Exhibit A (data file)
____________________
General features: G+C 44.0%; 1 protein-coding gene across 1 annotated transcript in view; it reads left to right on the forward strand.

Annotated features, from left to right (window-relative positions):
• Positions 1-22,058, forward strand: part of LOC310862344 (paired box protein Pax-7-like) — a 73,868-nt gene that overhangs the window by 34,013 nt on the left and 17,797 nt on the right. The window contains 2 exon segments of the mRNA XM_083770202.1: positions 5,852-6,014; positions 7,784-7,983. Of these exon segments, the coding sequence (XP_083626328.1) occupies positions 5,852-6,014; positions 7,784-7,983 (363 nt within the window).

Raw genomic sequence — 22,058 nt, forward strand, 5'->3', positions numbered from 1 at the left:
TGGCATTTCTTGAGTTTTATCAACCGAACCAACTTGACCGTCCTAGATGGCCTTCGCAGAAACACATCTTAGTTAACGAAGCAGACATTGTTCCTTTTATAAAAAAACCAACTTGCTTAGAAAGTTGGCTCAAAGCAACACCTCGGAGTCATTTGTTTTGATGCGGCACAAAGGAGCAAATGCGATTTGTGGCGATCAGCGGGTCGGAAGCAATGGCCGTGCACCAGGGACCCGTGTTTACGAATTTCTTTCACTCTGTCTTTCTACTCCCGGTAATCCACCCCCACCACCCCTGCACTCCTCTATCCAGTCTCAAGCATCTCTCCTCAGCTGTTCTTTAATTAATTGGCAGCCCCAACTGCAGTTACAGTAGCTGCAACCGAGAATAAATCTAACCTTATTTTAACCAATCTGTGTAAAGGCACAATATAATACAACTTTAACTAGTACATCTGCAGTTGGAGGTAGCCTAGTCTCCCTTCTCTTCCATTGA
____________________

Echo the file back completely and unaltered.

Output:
General features: G+C 44.0%; 1 protein-coding gene across 1 annotated transcript in view; it reads left to right on the forward strand.

Annotated features, from left to right (window-relative positions):
• Positions 1-22,058, forward strand: part of LOC310862344 (paired box protein Pax-7-like) — a 73,868-nt gene that overhangs the window by 34,013 nt on the left and 17,797 nt on the right. The window contains 2 exon segments of the mRNA XM_083770202.1: positions 5,852-6,014; positions 7,784-7,983. Of these exon segments, the coding sequence (XP_083626328.1) occupies positions 5,852-6,014; positions 7,784-7,983 (363 nt within the window).

Raw genomic sequence — 22,058 nt, forward strand, 5'->3', positions numbered from 1 at the left:
TGGCATTTCTTGAGTTTTATCAACCGAACCAACTTGACCGTCCTAGATGGCCTTCGCAGAAACACATCTTAGTTAACGAAGCAGACATTGTTCCTTTTATAAAAAAACCAACTTGCTTAGAAAGTTGGCTCAAAGCAACACCTCGGAGTCATTTGTTTTGATGCGGCACAAAGGAGCAAATGCGATTTGTGGCGATCAGCGGGTCGGAAGCAATGGCCGTGCACCAGGGACCCGTGTTTACGAATTTCTTTCACTCTGTCTTTCTACTCCCGGTAATCCACCCCCACCACCCCTGCACTCCTCTATCCAGTCTCAAGCATCTCTCCTCAGCTGTTCTTTAATTAATTGGCAGCCCCAACTGCAGTTACAGTAGCTGCAACCGAGAATAAATCTAACCTTATTTTAACCAATCTGTGTAAAGGCACAATATAATACAACTTTAACTAGTACATCTGCAGTTGGAGGTAGCCTAGTCTCCCTTCTCTTCCATTGA